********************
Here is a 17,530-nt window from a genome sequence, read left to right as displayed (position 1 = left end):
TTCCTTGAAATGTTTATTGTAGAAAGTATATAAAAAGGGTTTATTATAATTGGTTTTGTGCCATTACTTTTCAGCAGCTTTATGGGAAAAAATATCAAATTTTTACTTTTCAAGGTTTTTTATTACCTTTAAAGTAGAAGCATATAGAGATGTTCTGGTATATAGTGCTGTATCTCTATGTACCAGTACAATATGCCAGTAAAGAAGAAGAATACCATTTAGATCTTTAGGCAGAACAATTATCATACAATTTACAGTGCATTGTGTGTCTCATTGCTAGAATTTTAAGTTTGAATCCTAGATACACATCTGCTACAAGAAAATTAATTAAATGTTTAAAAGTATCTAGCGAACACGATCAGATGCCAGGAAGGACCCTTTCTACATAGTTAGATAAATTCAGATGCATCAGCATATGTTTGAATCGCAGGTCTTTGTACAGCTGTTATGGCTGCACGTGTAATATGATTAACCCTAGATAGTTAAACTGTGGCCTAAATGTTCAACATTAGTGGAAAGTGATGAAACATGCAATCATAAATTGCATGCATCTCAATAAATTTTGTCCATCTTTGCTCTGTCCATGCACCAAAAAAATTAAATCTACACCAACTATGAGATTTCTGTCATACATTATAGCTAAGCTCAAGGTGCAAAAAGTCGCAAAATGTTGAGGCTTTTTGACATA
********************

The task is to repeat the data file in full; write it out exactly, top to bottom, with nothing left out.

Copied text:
Here is a 17,530-nt window from a genome sequence, read left to right as displayed (position 1 = left end):
TTCCTTGAAATGTTTATTGTAGAAAGTATATAAAAAGGGTTTATTATAATTGGTTTTGTGCCATTACTTTTCAGCAGCTTTATGGGAAAAAATATCAAATTTTTACTTTTCAAGGTTTTTTATTACCTTTAAAGTAGAAGCATATAGAGATGTTCTGGTATATAGTGCTGTATCTCTATGTACCAGTACAATATGCCAGTAAAGAAGAAGAATACCATTTAGATCTTTAGGCAGAACAATTATCATACAATTTACAGTGCATTGTGTGTCTCATTGCTAGAATTTTAAGTTTGAATCCTAGATACACATCTGCTACAAGAAAATTAATTAAATGTTTAAAAGTATCTAGCGAACACGATCAGATGCCAGGAAGGACCCTTTCTACATAGTTAGATAAATTCAGATGCATCAGCATATGTTTGAATCGCAGGTCTTTGTACAGCTGTTATGGCTGCACGTGTAATATGATTAACCCTAGATAGTTAAACTGTGGCCTAAATGTTCAACATTAGTGGAAAGTGATGAAACATGCAATCATAAATTGCATGCATCTCAATAAATTTTGTCCATCTTTGCTCTGTCCATGCACCAAAAAAATTAAATCTACACCAACTATGAGATTTCTGTCATACATTATAGCTAAGCTCAAGGTGCAAAAAGTCGCAAAATGTTGAGGCTTTTTGACATA